Furby’s were the must have toy when they surfaced around 1998. In 2011, eleven years after the Furby stopped being made, Hasbro was thinking up the Next Big Toy for the upcoming years and after much consumer research and focus groups, the decision was in the reboot the 90s class of the Furby. The toy that has the ability to change personality by the way the user interacts with it. Looking back, this gremlin-like toy is probably one of the most terrifying things to give a child, but as the world will have it, Hasbro is recreating the toy for the new younger generation. Wal-Mart and Toys R’ Us have both put the new and improved Furby on their Must-Have lists for the upcoming holiday season.
To modernize the Furby, the product designers are connecting the concept of a Furby with the “app toys” that will interchangeable work with Android and Apple devices by way of an app to connect that so many children are playing with these tech devices. The Furby isn’t the only toy redesign Hasbro is working on. They have a number of on going projects to retarget their toys to correspond with a higher tech level so they are more desirable to children.
An interesting thing to consider is that the Furby was introduced in 1998 and quickly went through the product cycle until the cease of manufacturing in 2000. Furby’s could definitely fall under the category of all the other “fad” toys that came out in the late 90s and early 2000s that were always the must have toys of the season.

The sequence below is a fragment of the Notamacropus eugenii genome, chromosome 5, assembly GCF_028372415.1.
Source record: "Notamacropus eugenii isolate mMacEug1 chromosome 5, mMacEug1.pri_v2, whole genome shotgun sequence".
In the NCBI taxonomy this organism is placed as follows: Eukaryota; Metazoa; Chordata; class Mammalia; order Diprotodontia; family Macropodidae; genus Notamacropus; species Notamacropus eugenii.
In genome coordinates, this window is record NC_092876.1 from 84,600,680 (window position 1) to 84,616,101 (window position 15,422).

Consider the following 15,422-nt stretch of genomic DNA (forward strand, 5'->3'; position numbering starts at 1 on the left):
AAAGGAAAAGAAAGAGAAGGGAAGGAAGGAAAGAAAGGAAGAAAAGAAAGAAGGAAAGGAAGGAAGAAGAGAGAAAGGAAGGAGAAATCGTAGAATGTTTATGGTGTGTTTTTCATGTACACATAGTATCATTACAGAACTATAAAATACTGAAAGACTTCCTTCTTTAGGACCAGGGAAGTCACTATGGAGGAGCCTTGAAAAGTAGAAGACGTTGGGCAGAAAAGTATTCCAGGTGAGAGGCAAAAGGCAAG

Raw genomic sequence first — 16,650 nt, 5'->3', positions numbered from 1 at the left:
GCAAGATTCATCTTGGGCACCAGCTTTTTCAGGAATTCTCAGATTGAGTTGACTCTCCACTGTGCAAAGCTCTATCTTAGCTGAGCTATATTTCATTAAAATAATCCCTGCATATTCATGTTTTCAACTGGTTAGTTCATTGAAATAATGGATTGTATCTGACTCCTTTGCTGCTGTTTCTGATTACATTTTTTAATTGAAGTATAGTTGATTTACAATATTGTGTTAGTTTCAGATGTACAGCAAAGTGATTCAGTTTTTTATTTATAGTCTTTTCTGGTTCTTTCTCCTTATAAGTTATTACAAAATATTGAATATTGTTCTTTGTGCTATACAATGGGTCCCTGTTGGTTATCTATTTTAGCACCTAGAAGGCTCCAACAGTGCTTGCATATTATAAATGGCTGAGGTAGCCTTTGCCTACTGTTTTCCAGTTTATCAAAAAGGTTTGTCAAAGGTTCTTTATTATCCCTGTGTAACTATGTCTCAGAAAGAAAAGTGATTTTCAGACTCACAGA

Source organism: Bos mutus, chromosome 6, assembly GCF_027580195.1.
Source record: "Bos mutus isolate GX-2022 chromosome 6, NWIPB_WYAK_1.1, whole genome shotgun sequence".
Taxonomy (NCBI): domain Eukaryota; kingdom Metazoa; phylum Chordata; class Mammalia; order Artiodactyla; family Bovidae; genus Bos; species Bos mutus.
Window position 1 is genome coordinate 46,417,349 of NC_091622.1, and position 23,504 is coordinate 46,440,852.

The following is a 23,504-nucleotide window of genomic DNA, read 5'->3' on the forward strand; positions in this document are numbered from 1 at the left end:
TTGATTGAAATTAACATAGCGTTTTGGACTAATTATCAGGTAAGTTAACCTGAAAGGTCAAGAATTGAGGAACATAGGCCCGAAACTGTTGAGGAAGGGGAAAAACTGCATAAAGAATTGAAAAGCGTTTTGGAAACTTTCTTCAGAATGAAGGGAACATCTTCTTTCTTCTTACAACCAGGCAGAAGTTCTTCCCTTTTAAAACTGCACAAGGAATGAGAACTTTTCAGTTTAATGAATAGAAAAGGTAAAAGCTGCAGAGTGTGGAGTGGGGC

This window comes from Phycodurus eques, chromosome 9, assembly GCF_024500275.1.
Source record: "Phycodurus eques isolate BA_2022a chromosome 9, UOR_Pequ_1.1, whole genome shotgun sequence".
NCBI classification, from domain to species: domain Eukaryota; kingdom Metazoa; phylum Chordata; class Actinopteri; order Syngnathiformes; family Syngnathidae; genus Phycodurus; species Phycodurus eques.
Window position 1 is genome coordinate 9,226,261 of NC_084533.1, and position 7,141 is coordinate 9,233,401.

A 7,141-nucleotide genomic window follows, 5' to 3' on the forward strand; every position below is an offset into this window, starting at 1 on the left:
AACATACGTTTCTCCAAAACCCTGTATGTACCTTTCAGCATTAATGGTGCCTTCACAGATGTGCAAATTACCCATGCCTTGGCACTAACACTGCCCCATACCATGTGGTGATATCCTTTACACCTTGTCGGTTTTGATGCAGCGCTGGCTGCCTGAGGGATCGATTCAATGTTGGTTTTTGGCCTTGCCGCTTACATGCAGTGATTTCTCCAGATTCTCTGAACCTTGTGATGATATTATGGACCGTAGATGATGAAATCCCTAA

In class, we learned about the product lifecycle and how all products go through an introduction, growth, maturity and decline. There is no doubt that the original Furby is well into the decline stage because Hasbro stopped making them in 2000. Because most children who had a Furby in their childhood are now somewhat grown up, Hasbro is able to reintroduce a newly designed Furby into the market to restart in the introduction stage of the product lifecycle. However, the new market of children is not the only one being targeted. Hasbro is also marketing to people in 20-year range as a retro toy, even though they are completely redesigned. The new Furby was released this fall so it will be interesting to see if the product skips the growth stage all together and goes from introduction to maturity because the company has been through the stages of growth such as standardization with the earlier model.
Do you think it was a good idea for Hasbro to recreate the extremely profitable toy from the 90s? If any of you had Furby’s when you were younger, would you consider buying this newly designed Furby? Do you think that the Furby has a chance to make its way fully through the product life cycle once again?